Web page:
In an effort to test the awesome power of their new super computer, a team of scientists at University of Tsukuba, Japan, have calculated Pi out to 2.5 trillion decimal places, more than doubling the previous record.
The computer, the T2K Tsukuba System, used 640 Quad-core AMD Opteron processors, speeding along at 95 teraflops, to perform the calculation. With that huge amount of processing power, the computer finished the calculation in only 73 hours. By comparison, the previous record holder took around 600 hours to calculate half as many digits. And just to make sure that they didn't make any mistakes, the scientists ran the calculation twice.
Calculating pi to that precise of a measurement doesn't have any practical applications (other than proving how bad ass the T2K computer is), but fulfills an ongoing mathematical project of exploring the nuance of this endless, but important, geometric constant. Additionally, if you're into Piphilology, the art of memorizing the numbers in pi, this gives you a new goal to shoot for.
[via Pink Tentacle]
There is actually an algorithm today that enables calculating any digit of PI directly w/o calculating all the previous digits:
whats the point of calculating pi.??
its kinda of a waist of time if ur counting all day.
do we need to know how many numbers there are?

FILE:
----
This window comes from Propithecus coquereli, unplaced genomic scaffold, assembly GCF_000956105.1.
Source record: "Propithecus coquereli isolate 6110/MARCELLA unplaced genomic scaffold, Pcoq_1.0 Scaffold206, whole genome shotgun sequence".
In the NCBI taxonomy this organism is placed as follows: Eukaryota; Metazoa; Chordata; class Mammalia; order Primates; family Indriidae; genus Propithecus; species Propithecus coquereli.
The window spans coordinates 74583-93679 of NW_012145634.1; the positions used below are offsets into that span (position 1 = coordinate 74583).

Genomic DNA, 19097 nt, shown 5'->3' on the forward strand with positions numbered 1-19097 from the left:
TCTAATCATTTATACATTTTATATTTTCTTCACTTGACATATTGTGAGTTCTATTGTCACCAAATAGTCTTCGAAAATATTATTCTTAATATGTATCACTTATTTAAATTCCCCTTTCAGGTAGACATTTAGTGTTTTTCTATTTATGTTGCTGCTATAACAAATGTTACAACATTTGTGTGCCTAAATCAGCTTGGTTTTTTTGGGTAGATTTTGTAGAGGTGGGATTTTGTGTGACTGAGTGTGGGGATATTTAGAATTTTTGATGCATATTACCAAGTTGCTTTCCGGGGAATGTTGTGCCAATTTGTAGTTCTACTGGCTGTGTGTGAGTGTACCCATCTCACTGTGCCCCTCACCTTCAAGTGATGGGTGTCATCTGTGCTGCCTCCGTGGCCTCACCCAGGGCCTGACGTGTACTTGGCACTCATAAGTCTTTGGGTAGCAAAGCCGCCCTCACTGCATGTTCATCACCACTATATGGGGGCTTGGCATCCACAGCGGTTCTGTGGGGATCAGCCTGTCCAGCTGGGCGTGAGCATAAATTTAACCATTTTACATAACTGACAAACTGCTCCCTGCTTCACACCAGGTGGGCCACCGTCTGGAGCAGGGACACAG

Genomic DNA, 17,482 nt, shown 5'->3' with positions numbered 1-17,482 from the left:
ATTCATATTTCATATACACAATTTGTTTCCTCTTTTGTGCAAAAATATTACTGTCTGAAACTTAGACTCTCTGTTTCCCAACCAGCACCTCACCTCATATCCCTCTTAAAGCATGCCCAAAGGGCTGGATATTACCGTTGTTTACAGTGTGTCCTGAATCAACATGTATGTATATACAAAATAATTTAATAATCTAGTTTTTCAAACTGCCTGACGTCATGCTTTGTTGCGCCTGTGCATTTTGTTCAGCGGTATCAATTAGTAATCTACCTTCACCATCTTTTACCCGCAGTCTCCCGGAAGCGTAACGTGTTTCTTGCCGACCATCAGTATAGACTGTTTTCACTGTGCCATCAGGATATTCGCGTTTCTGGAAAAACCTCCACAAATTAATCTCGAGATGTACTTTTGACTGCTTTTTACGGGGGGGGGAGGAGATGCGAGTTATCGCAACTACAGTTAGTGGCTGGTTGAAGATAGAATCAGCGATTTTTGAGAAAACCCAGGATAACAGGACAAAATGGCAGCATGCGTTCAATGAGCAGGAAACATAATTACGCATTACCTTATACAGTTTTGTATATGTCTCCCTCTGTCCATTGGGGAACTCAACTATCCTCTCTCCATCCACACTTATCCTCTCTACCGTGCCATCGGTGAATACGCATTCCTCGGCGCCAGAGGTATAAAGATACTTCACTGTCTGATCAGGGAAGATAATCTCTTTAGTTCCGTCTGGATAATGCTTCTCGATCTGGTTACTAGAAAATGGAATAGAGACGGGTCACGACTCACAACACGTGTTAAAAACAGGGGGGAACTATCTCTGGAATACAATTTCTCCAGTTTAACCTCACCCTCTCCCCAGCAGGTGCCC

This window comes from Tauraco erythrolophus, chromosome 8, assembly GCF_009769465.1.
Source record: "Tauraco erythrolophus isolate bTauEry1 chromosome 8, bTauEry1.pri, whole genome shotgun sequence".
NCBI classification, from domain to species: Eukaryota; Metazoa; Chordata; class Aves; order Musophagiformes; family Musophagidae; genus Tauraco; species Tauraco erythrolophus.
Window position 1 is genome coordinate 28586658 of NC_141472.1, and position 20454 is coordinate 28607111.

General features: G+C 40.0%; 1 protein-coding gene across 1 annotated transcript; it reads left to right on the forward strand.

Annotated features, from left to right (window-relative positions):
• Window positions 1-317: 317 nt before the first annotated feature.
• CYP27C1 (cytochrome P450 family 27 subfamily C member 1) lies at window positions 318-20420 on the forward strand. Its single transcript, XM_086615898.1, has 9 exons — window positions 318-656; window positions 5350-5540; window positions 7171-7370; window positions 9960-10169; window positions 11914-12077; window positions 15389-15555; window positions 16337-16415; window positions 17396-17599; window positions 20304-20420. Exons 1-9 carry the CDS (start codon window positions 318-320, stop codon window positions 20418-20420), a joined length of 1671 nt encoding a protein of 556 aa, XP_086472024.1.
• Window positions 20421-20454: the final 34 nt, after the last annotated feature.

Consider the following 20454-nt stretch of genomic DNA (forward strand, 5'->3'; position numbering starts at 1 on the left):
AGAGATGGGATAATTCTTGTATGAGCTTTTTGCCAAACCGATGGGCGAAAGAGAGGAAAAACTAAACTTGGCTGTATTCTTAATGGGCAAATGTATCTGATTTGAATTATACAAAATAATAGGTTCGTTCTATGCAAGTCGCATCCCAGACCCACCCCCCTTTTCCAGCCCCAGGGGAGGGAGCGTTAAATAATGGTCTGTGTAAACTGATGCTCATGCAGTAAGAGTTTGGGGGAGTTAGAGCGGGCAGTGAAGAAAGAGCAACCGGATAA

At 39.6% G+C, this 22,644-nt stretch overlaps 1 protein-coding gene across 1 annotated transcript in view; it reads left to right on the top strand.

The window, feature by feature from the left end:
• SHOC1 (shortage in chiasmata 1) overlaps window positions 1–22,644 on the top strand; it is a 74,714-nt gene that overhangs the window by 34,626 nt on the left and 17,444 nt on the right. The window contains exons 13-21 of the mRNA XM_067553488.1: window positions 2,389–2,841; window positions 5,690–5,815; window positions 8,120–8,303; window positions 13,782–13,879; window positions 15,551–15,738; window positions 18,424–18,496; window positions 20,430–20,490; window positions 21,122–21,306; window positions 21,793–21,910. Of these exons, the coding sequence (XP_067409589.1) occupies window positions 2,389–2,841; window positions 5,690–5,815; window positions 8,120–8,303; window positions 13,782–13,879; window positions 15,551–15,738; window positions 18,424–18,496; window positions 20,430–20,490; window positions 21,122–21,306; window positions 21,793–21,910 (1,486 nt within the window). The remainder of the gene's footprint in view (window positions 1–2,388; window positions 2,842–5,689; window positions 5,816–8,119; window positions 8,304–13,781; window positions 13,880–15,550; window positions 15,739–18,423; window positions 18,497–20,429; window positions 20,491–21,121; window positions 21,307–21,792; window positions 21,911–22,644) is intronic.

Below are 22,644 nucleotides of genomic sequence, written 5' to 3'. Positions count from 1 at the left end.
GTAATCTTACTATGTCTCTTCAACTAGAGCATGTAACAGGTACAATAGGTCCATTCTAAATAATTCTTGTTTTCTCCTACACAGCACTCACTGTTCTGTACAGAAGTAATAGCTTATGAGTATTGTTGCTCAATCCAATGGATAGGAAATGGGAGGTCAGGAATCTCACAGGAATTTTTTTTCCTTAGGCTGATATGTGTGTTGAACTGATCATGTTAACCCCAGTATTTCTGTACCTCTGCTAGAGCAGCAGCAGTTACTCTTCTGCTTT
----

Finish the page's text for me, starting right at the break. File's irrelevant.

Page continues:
ahh man that is badass! it even looks better than my current desktop computer, though seriously what are they going to use it for? seti@home?
what i wouldn't give to be able to play dwarf fortress on that thing...
I really don't see the point of spending thousands of dollars on a computer the size of a room just to calculatye some trillionth decimal of PI. Unless it's compressed to a desktop size, a computer, even with that kind of power is of no interest to the general public. And I agrre with user "ghost". Why not use it for something really useful like seti@home. Who knows, maybe if everyone who owns these computers focused their attention to SETI, instead of PI, maybe we would've found alien lifeforms already. SETI has terabytes of unprocessed data waiting for it's turn. Personally I dedicate several hours every day to processing several packets of their data on my 8-core machine.
Oops, he just hit print.